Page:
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# 110104 3-Oct-2012 11:09
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My trusty 24" LG monitor has died after 4 years, and I'm facing a tough decision as to what I should replace it with.  At present, we have a small cottage which only has room for 1 decent-sized screen so my monitor doubles as our TV.  The LG monitor was 1920x1200 resolution, which obviously I am not going to get in a TV because everything decent is 1920x1080 i.e. Full HD.

Questions:

1)  Do any 32" LED TVs have non-glossy screens?  (I really need a matte/non-reflective screen for editing code and other text-based tasks).

2)  If I cannot find a non-reflective 32" screen, I will probably opt for a 27" monitor of some sort.  Most of these have resolutions well above Full HD, so what happens if you poke a 1080i/50 signal into their HDMI input?  Do they upscale the image to full screen size, or is it "postage stamped" in the centre?

Any comments and suggestions are welcome.





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  # 695412 3-Oct-2012 11:26
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It will likely give you the option to 'postage stamp' or scale it, or just scale it. Shouldn't be an issue.

As for matte LED TV's - don't think I've ever seen one.




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  # 695471 3-Oct-2012 12:39
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ajobbins: As for matte LED TV's - don't think I've ever seen one.

Thanks for that Adam.  Looks like 27" is the way to go then.  I've been looking through last month's 27" monitor thread for suggestions:

http://www.geekzone.co.nz/forums.asp?forumid=50&topicid=108614





 
 
 
 


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  # 695538 3-Oct-2012 14:45
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TV's are designed to be viewed from a distance, monitors are designed to be viewed close up.

A 32" TV with a native resolution of 1920x1080 will have a much higher dot pitch than a 22-24" LCD monitor with native resolution of 1920x1080.

Text will be harder to read and harder on the eyes generally with higher dot pitch.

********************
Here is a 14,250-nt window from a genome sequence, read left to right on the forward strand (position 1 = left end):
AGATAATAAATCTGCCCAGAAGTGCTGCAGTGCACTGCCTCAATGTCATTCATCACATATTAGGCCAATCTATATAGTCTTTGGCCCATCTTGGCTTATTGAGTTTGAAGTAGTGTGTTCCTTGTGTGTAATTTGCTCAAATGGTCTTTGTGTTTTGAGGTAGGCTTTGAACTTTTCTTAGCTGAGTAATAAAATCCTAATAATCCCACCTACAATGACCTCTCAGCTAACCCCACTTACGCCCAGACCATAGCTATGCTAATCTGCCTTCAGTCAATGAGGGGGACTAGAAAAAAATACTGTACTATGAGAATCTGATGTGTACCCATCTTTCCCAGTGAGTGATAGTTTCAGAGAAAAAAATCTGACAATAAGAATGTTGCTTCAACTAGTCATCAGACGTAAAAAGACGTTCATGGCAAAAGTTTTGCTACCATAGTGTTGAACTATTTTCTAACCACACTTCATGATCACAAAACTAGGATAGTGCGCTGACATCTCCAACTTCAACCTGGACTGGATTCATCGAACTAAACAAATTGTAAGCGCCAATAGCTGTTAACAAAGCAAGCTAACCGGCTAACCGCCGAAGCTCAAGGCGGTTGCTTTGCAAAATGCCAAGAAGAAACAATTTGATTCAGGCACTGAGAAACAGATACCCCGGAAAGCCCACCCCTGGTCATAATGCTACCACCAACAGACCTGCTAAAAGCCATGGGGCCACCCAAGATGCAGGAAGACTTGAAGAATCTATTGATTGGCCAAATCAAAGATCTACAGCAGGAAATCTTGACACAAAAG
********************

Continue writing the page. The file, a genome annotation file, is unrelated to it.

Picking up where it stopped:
Most decent 27" monitor's will have a native resolution of 2560 x 1440 to preserve small dot pitch for close viewing.



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  # 695546 3-Oct-2012 14:59
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Ragnor: TV's are designed to be viewed from a distance, monitors are designed to be viewed close up.

A 32" TV with a native resolution of 1920x1080 will have a much higher dot pitch than a 22-24" LCD monitor with native resolution of 1920x1080.

Text will be harder to read and harder on the eyes generally with higher dot pitch.

Thanks Ragnor.  After reading a couple more old threads, along with your comment, I've come to the conclusion that the TV idea is a non-starter.

Ragnor:Most decent 27" monitor's will have a native resolution of 2560 x 1440 to preserve small dot pitch for close viewing.

At this point I've found two monitors that might suit my requirements:

http://www.pbtech.co.nz/index.php?z=p&p=MONLGL2770&name=%28-Back-order-available-now-%29-LG-IPS277L-BN-27-Prem

I know the dot pitch will be higher on this one, but I don't mind sitting a bit further away from it.  The uber-thin bezel looks nice.

http://www.pbtech.co.nz/index.php?z=p&p=MONDEL2711&name=Dell-U2711-27-Monitor-with-PremierColor-IPS-%28In-Pl

This would be the ultimate without going over the top and getting a 30" Dell.  I think I'd best pay a visit to PB Tech. or Playtech and look at each of them in the flesh.  Then decide whether the extra $460 is worth it for mostly web browsing, text editing, some coding and some TV viewing.







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  # 696535 5-Oct-2012 01:32
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You also could have a look into the catleap thread on gpforums.co.nz , this involves importing monitors from overseas at considerable savings.




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  # 696672 5-Oct-2012 10:56
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kiwijunglist: You also could have a look into the catleap thread on gpforums.co.nz , this involves importing monitors from overseas at considerable savings.

Thanks for that suggestion.  I was aware of the Catleap QHD monitors, but we are in the Far North, and any failure would be a big inconvenience for me.  The idea of buying from an Auckland supplier with 3-year onsite replacement warranty seems much better to me.





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